If you wish to contribute or participate in the discussions about articles you are invited to join SKYbrary as a registered user
Functional Check Flights
A Functional Check Flight is a description normally given to a non revenue flight which has the sole purpose of checking for the correct airborne function of certain aircraft systems. These flights can be conducted for a number of reasons, such as:
- after a single significant maintenance action.
- in association with requirements for the acceptance or change of possession of an aircraft;
- As required according to organisation, local, state regulations.
The term does not include formal test flights carried out by trained test pilots employed by an aircraft manufacturer or NAA for purposes such as customer acceptance of new aircraft or the renewal of a Certificate of Airworthiness, or any type of flight requiring trained test pilots.
A Functional Check Flight, has been associated with an above average risk of an Accident or Serious Incident. These flights are vital to insuring safe, reliable, and airworthy aircraft. How these flights are conducted, who conducts them, and exactly what is to be accomplished on these flights, and how it is to be accomplished, are major issues that must be addressed by any organization that conducts functional check flights.
The operation of an aircraft with systems intentionally degraded in order to validate the operational status of an aircraft, or certain aircraft systems, may occur and on functional check flights. A very thorough flight crew pre flight plan can help reduce the chances of unexpected events occurring in flight. Some of the potential issues and mitgations for this risk are examined in the more general article "Mitigating Risk for Non Standard Flights" and examples of Accidents and Serious Incidents can be found at "Accident and Serious Incident Reports: Non-Revenue Flights". A recognition that a specific process is needed for the selection and training of flight crew who are to perform this type of flight is essential, and this aspect is examined further in the article Crew Training for Functional Check Flights. Consideration should also be given to items such as minimum/maximum crew, weather requirements, and minimum and maximum speeds and altitudes for all portions of the functional check flight.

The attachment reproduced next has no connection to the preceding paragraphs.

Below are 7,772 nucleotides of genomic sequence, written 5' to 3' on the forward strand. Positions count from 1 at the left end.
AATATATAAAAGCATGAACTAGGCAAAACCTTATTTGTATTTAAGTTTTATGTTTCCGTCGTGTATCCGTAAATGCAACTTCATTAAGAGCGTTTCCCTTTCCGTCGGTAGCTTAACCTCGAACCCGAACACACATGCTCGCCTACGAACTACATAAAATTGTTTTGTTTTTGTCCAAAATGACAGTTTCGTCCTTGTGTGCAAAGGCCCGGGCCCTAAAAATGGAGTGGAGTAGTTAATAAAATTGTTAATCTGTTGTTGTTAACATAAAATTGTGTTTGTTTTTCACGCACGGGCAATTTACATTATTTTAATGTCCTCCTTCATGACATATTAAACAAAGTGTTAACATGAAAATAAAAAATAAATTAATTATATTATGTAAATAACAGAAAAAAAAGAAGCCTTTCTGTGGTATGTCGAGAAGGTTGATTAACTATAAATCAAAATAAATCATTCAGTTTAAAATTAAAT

- Non Revenue Flights
- Crew Training for Functional Check Flights
- Mitigating Risk for Non Standard Flights
- UK CAA Check Flight Handbook, Issue 2.2, 22 April 2009.
- Safety Regulation Group: Airworthiness Communication 2009/03 - Applicable to all operators and maintenance organisations.
Flight Safety Foundation
- Functional Check Flight Compendium - This paper deals with the important subject of how to prepare and conduct functional check flights. It includes causes of upsets during check flights and the recovery methods from such upsets are discussed, but the coverage is deliberately limited to the check flight situation and is not intended to be a paper on the whole subject of upset training and recovery.